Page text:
While doing some general research on social media activism, I came across an article about social media platforms dedicated to the efforts of Muslim feminists. With images of Muslim women wearing burqas and the tragically inspiring story of Malala Yousafzai in my mind, I do not readily associate feminism with having a significant role in the Muslim religion. It turns out that there are numerous blogs written by Muslim women trying to reinterpret their religion with a feminist point of view. Sadia Ali wrote this blog post about her discovery of Muslim feminists online and how she went on to create pages on several social media platforms for these women to be able to collaboratively study the role of their gender within Islam. She reports that the conversations that ensued between women on these sites are harmonious, empathetic and genuinely curious. Some reject the idea that social roles should be based on gender while some do not. Most basically and most practically, ICTs contribute to development improving access to necessary information. However, I believe that the ICT of social media can go beyond these basics. Allowing a marginalized population to virtually come together can redevelop cultural values and preconceived notions, with time potentially leading to a widespread lifestyle change. I know this sounds overly optimistic, bordering on naive (unless I’m already there), but a culture’s reconsideration of its treatment and perception of either gender must begin with an honest conversation, particularly revolving around the original source (whether it be a holy text, constitution, etc.). Although cyberactivism is not completely understood and is widely criticized for not making a significant impact, it does have the ability to open up such conversation, as exemplified by Ali’s Muslim Feminism Facebook page.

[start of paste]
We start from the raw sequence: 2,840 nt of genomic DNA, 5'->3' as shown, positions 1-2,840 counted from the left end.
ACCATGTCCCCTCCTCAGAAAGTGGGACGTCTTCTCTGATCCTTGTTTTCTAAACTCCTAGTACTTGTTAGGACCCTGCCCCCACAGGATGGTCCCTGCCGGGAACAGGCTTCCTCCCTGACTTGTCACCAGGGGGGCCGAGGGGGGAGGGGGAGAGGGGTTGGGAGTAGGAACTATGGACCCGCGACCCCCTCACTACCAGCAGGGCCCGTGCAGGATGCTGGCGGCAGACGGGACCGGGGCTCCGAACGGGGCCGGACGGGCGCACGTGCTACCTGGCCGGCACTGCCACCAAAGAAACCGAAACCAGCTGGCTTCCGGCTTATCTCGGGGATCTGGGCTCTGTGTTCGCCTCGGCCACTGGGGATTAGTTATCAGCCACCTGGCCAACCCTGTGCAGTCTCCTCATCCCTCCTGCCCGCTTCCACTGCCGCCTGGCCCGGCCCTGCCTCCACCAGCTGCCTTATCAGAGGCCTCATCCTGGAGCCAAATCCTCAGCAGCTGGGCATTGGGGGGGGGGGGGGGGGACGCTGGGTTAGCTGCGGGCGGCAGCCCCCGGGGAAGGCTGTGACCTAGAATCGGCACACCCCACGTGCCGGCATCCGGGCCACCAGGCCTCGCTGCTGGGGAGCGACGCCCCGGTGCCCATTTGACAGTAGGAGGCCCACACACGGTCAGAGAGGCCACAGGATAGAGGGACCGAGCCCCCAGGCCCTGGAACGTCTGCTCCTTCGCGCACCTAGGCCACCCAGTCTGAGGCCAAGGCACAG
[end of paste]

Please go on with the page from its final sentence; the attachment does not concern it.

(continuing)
15 April 2014
Muslim feminists online
This entry was posted on Tuesday, April 15th, 2014 at 8:35 pm and tagged with cyberactivism, Facebook, Feminism, ICT, ICT4D, Islam, Muslim Feminists, Social Media and posted in Case Studies, Social Media. You can follow any responses to this entry through the RSS 2.0 feed.
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